innocence blog

A Web log for the Innocence Institute of Point Park University

Thursday, October 12, 2006

Jurors Acquit Man Accused of Killing Transit Supervisors

This article appeared in the New York Times on October 12, 2006:

Jurors Acquit Man Accused of Killing Transit Supervisors

By MICHAEL BRICK

An out-of-work train cleaner accused of executing two transit supervisors in a drunken rage walked out of court free yesterday, acquitted of all charges.

When the verdict was read, the man, Darryl Dinkins, 42, sat and held his lawyer’s hand, trembling and crying. He had been in jail since Feb. 28, 2004, the day after the transit supervisors were found shot dead inside a trailer parked behind the fence of a 75-acre railyard in Coney Island.

The police questioned Mr. Dinkins hours after the shooting. He had a history of trouble with the victims, Luigi Sedita, 61, and Clives Patterson, 46, who had caught him playing dominoes on the job, the police have said. He had been disciplined by Mr. Sedita, and months before the shootings, fired by New York City Transit.

Detectives testified that Mr. Dinkins gave them a confession but refused to sign it or repeat it before a video camera. After his arrest, the police have said, he tried to hang himself in his jail cell. He was charged with first-degree murder.

During a two-week trial in State Supreme Court in Brooklyn, prosecutors built a case around the confession and the circumstances of the crime. Defense lawyers called the police detectives liars.
A central witness, Detective James Gaynor, testified that Mr. Dinkins had said he had been fired “because certain supervisors didn’t like him.”

When told of the shooting, Detective Gaynor said, Mr. Dinkins had responded, “I hope you don’t think I did that.”

Detectives testified that Mr. Dinkins had given them a detailed account of his night, a boozy but specific history of gambling clubs, cash machines, liquor stores and drug corners, ending past midnight but before the time the shots were fired, which medical examiners said happened after 4:30 a.m.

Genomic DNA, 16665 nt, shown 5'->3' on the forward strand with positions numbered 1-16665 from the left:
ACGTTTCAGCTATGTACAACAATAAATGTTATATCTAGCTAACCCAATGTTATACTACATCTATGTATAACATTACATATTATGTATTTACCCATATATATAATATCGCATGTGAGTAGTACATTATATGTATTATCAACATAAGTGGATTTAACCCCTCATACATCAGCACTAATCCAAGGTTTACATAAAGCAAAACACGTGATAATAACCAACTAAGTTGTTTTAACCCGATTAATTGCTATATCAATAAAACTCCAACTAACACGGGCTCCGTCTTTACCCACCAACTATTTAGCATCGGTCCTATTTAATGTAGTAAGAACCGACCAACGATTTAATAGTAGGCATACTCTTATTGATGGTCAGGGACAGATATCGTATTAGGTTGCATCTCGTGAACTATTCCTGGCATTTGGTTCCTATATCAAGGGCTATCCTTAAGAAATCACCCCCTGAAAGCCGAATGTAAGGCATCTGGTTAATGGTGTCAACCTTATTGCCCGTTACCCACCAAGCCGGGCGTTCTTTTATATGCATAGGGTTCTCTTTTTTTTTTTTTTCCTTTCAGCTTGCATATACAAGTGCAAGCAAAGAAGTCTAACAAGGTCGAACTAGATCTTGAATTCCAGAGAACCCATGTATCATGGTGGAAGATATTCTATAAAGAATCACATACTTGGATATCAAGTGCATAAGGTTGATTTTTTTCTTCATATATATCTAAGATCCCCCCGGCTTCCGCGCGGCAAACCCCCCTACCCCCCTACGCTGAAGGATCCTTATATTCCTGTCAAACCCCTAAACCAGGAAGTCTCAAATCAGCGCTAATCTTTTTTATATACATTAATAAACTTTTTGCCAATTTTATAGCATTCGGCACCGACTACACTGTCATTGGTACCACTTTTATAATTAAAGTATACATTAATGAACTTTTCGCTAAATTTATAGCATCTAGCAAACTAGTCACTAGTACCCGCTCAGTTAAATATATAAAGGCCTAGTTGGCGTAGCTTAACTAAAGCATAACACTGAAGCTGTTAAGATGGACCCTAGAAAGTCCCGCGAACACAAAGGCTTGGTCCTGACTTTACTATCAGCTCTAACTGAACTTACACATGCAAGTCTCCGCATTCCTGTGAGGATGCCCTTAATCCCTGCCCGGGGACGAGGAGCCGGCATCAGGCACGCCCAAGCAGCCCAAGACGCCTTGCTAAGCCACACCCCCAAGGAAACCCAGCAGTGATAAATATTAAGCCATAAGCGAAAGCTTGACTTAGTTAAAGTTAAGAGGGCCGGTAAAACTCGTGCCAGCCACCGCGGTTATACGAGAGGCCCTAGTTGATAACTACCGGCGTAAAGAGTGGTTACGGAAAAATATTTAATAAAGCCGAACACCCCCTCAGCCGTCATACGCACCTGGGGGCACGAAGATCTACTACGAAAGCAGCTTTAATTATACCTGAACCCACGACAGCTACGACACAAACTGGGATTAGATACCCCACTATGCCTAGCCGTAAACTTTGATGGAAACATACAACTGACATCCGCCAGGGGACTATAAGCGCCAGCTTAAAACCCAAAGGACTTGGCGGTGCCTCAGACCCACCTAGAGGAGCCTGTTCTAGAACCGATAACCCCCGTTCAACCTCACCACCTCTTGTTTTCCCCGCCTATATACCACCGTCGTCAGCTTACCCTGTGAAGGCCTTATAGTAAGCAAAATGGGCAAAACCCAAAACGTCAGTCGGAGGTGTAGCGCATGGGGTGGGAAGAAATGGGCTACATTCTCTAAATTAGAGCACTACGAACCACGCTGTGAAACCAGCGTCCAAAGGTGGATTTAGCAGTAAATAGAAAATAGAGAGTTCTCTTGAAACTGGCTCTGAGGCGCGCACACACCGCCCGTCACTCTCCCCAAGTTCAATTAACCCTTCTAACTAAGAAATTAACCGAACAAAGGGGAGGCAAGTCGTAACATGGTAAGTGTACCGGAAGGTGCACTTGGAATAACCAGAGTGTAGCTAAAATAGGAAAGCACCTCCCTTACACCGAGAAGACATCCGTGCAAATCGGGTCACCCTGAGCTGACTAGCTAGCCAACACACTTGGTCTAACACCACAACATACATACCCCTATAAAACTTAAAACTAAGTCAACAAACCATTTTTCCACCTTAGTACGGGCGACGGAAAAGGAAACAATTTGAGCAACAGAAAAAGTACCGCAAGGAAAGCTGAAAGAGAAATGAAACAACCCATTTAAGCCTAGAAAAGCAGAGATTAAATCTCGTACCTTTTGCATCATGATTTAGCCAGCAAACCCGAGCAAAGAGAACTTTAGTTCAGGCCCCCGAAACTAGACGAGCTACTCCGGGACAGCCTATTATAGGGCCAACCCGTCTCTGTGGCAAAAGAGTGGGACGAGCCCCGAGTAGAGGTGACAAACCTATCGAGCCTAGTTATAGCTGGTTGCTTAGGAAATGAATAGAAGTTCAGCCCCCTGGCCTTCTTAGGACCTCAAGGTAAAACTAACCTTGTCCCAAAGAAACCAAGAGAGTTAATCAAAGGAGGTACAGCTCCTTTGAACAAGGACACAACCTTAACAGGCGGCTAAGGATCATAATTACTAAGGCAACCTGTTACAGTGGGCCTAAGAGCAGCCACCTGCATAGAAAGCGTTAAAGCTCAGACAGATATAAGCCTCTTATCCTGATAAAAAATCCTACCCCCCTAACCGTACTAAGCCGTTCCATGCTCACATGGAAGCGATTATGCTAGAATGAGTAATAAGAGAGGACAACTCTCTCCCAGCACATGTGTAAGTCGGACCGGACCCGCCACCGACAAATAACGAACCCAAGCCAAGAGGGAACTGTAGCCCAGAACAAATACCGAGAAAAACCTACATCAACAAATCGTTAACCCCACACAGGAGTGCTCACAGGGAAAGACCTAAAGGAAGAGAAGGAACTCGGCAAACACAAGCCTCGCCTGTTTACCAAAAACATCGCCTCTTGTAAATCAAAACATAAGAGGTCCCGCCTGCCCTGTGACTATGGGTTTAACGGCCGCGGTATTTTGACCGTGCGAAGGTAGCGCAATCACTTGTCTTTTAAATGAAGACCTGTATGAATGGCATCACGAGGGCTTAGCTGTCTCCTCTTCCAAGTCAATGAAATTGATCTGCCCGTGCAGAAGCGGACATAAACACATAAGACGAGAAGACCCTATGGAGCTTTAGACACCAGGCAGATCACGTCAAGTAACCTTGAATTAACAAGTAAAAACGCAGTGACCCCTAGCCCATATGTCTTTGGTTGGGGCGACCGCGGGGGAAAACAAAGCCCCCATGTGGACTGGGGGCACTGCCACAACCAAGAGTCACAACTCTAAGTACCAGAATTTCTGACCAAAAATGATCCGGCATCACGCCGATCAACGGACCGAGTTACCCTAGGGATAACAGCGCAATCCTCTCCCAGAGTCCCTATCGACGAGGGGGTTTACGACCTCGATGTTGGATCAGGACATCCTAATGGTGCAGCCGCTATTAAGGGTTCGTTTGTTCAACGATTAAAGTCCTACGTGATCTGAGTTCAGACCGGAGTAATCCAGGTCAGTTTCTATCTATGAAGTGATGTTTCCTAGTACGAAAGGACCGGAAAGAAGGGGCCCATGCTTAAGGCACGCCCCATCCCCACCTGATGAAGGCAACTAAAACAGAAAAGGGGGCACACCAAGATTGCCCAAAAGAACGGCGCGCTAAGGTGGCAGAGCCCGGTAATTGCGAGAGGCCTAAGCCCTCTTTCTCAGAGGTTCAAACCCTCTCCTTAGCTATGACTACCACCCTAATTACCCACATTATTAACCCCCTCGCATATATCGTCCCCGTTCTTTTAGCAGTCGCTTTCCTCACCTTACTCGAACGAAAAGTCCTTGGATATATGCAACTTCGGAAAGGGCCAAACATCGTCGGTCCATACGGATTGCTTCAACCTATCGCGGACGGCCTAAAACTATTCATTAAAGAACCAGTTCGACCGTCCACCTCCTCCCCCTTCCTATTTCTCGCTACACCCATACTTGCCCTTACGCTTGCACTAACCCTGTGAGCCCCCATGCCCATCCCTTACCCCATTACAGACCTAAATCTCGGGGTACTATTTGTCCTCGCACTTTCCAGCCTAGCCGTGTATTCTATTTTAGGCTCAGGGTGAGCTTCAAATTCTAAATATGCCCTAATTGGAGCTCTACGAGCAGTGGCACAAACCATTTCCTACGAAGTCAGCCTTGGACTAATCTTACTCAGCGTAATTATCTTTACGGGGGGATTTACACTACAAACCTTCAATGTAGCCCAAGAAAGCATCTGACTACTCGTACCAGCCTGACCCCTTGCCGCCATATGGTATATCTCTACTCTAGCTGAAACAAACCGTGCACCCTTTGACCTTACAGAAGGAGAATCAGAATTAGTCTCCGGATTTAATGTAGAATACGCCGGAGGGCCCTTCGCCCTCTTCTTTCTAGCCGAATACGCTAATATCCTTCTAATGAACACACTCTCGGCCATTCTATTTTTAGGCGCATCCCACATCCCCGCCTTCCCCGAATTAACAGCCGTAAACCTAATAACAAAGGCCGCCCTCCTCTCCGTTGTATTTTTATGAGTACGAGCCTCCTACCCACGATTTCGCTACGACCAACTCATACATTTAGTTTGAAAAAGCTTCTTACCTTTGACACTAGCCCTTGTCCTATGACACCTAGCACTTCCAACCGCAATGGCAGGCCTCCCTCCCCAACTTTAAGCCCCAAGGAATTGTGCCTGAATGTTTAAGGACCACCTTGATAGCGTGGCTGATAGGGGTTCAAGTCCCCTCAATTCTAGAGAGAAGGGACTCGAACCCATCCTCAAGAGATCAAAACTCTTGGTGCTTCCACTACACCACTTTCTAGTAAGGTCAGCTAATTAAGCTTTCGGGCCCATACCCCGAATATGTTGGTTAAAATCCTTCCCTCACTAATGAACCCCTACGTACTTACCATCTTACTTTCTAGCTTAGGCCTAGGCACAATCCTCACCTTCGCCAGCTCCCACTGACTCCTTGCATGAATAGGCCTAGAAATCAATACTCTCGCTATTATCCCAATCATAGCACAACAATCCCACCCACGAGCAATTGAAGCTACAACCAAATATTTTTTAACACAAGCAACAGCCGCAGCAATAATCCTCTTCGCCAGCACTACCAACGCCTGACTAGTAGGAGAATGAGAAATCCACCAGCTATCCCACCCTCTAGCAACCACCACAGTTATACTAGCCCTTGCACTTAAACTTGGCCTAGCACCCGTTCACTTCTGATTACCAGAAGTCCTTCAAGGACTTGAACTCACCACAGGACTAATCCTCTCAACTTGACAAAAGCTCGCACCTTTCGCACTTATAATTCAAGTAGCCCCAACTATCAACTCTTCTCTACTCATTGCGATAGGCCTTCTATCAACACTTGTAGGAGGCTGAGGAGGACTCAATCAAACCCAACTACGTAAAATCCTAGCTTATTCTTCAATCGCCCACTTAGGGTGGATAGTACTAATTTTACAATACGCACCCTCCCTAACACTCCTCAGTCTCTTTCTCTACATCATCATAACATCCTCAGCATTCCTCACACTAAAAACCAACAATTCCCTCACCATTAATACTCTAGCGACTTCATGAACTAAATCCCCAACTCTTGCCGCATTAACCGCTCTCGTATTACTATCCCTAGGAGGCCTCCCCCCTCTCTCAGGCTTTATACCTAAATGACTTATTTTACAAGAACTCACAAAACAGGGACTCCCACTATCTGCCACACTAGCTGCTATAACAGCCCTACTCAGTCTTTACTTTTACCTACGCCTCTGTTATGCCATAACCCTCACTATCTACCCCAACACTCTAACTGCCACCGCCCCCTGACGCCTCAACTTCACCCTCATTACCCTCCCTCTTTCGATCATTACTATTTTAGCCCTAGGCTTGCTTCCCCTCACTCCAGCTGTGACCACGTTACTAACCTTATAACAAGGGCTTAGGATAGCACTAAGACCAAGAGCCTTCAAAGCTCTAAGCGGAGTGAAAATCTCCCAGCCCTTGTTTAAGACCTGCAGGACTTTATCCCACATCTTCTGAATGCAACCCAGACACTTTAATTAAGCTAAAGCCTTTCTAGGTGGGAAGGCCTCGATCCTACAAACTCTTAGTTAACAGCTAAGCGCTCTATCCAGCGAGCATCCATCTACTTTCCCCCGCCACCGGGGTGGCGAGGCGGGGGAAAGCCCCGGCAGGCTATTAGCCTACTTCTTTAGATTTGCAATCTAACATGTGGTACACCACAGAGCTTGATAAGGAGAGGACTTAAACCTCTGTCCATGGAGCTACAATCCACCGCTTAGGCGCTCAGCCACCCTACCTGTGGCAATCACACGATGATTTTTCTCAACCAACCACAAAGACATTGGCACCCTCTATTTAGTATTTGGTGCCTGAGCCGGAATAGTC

Mr. Dinkins, who lived alone, initially said he had gone home to sleep, detectives testified. After hours of questioning, detectives said he changed his account to include shooting the supervisors, but without as much detail. He was unsure of the type of gun, his route to the railyard or his method of evading security, detectives testified, but he remembered pulling the trigger.

“At that point, it just got dark, like the lights went out,” Detective James McCafferty testified Mr. Dinkins had said to him.

Defense lawyers emphasized the lack of details, portraying the confession as false and coerced.
“Their story doesn’t make sense,” argued a defense lawyer, Jerilyn L. Bell. “The only logical conclusion is that they’re being untruthful.”

An assistant district attorney, Mark J. Hale, argued that the police were right to focus on Mr. Dinkins. The victims had their wallets and were shot sitting down. The railyard was vast and imposing, difficult to navigate but so isolated that five gunshots could have gone unnoticed.

“You see what I’m driving at, ladies and gentlemen?” Mr. Hale asked the jurors.

They did not. After a day of deliberations, the jury sent out a note saying it had reached a verdict. Mr. Dinkins entered the courtroom wearing a gray suit and glasses. He turned to look at his family, seated across from relatives of the victims. The forewoman delivered the verdict, and her fellows were polled.

“Any basis for further detention of this defendant, Mr. Hale?” asked Justice James G. Starkey.
Mr. Hale said, “None that I can think of.”

The victims’ families left the courthouse without speaking to reporters. Mr. Dinkins stood up. His eyes were bloodshot. He did not speak. He walked out the door and hugged his mother. Someone sang a gospel refrain, someone chanted, “Home sweet home.”

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